Mother's day every day

When Imogene Moore Peterson teaches a young mother about parenting, she gains a 'daughter'


May 09, 2004|By Linell Smith | Linell Smith,Sun Staff

Armed with potato salad, making the annual Mother's Day trek to her mother's home with her grown children, Imogene Moore Peterson expects she'll start worrying about the rest of her "kids."

Are they treating themselves to something special today? Will someone watch their babies so they can get their hair done? Are they using the bath and body lotions she gave them? Have they displayed the beautiful Mother's Day cards they helped their toddlers make? Will they acknowledge their own motherhood with satisfaction? With pride?

She's thinking about the children her career has brought her. As a case worker for Casey Family Services in East Baltimore, Peterson shows young mothers -- most of them teen-agers, most of them single -- how to be better parents. She believes motherhood is one of life's most challenging roles, but one that everyone can learn.

In the process of demonstrating that principle, this mother of two sons has gained scores of daughters. Some of her young mothers have finished high school, gone to college, bought cars, found rewarding work as nursing assistants. Others must contend with drug-addicted relatives as well as fussing babies.

"No matter what the situation, I try to look at the person, to think, 'How did she get where she is?' " Peterson says. "I think the people you meet are all lessons in your life."

Somehow, with her quick smile and sympathetic eyes, eyes so big they can swallow your troubles, this petite and stylish woman manages to make her clients enthusiastic about parenting.

Twenty-year-old Tunishia Jackson loves giving "Miss Peterson" detailed updates about Ji-shea, her 10-month-old daughter. The social worker began visiting Jackson when she was pregnant, came to the hospital while she was recuperating from a premature delivery, then drove her to the neonatal intensive care unit every day so she could get to know her tiny child.

Peterson provided her with books and pamphlets about preemies, explaining why it was a bad idea for a mother to sleep in the same bed as her daughter. She told Jackson that once her baby started eating, she'd be a good sleeper.

At birth, Ji-shea weighed 4 pounds, 4.1 ounces. Now she weighs 22 pounds, 6 ounces.

"Miss Peterson's more like a friend than a worker," Jackson says. "She always asks what's been going on, what's new and is there anything I want to tell her. ... She's taught me that no matter if the father is there, she's still my child and I've got to take the time with her and teach her stuff that will affect her life."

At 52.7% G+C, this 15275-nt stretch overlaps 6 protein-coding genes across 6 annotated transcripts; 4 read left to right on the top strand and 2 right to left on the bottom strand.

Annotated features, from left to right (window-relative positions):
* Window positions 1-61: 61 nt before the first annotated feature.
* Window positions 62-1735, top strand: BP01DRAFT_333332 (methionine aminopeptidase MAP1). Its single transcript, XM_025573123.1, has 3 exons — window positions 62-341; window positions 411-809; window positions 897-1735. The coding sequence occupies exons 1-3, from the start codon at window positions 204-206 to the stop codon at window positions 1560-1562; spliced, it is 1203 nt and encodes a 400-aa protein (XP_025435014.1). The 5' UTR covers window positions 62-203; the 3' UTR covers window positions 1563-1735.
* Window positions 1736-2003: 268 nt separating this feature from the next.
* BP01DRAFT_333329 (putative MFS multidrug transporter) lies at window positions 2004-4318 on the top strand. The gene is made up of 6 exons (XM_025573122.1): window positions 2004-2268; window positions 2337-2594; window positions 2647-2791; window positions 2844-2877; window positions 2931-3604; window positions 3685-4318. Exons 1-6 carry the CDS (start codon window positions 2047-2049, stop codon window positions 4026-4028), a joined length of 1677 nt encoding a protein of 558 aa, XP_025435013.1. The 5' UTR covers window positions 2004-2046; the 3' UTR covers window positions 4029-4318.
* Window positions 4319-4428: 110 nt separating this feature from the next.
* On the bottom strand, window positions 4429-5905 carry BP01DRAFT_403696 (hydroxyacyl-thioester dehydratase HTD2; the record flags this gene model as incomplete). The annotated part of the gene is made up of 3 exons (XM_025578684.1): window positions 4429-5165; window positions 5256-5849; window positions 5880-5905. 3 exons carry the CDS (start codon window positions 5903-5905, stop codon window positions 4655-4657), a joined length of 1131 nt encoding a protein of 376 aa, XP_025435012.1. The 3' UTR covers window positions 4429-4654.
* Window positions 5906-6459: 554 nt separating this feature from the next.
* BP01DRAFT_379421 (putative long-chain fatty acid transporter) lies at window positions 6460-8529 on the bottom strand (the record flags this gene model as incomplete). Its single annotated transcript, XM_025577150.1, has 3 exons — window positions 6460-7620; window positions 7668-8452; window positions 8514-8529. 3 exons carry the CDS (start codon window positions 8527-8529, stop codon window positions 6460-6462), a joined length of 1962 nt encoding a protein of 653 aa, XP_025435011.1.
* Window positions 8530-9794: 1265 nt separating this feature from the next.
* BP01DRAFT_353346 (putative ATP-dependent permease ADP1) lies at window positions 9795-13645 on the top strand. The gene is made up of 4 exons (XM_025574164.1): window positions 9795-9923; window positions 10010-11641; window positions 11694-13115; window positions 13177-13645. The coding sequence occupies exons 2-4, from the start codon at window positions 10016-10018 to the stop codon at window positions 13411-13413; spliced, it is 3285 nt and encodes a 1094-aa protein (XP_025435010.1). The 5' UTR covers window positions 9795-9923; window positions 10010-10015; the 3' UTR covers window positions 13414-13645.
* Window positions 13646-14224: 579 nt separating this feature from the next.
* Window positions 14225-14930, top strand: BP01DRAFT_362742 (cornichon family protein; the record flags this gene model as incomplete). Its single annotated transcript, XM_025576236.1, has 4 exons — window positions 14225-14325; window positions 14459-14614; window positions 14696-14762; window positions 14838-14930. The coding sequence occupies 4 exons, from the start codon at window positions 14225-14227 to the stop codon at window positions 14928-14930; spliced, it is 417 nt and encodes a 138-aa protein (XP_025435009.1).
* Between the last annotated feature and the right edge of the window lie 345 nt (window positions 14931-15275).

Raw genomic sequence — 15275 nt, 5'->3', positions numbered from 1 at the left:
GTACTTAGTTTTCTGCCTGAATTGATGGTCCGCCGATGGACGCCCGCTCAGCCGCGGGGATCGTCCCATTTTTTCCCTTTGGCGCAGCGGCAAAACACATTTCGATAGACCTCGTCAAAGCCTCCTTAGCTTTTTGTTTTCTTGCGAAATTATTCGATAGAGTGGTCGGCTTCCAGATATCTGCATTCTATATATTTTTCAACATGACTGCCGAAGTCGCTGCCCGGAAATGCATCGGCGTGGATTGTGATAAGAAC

Miss Peterson also reminds Jackson how important it is to talk to her child. Many of her new mothers struggle to master the monologues of motherhood. Some must even make a conscious effort to speak directly to their infants.

Peterson energetically shows them how. During home visits, she plops down on the floor, claps, sings, makes lots of noise and demonstrates how to thoroughly engage children.

"Here's the ball. You want the ball? Say ball! Ball! Yaaaay! Yaaaay," she coos while exaggerated delight stretches her delicate features.

Peterson, who is 56, has now spent close to 40 years in social work and community service. The long line of young parents she has mothered stretches back to the family-planning centers of the 1960s. The Rev. Milton Williams of New Life Evangelical Baptist Church calls her his associate pastor because of her tireless volunteering. She has become a respected mentor in her field.

But whenever she makes a home visit, her world shrinks to a small square of carpeting, a book, a rubber ball, a young mother and a babbling toddler with something on his mind. Nothing is more important than demonstrating how to talk the talk. And although it's not listed on her resume, Peterson is fluent in baby-speak. She excels at that language of gesture, repetition, rhythm and tone of voice that is so loud, so embarrassing, so uncool, so motherly -- and so exquisitely designed to introduce new humans to the feast of life.

As the oldest of 13 children, you might say Peterson was born to her profession. She grew up in East Baltimore in a two-bedroom apartment watching her mother, Ora Jones, cook three meals a day on a potbellied stove and scrub diapers on a washboard. Later she watched her return to school so that she could find a job that would support her children when her husband died young.

William Jones, Peterson's father, was a World War II veteran, a postman and a part-time cab driver. Imogene remembers her family as poor -- there was no gas or electricity, no telephone when she was little -- and there wasn't much room to spare; a new baby might sleep in a bureau drawer. But somehow, everything worked the way it was supposed to, thanks to the steady hands of her parents.

After graduating from Dunbar High School in the mid-'60s, she found fulltime work at the Community Action Agency Neighborhood Family Planning Center, a program born from the federal War on Poverty campaign.

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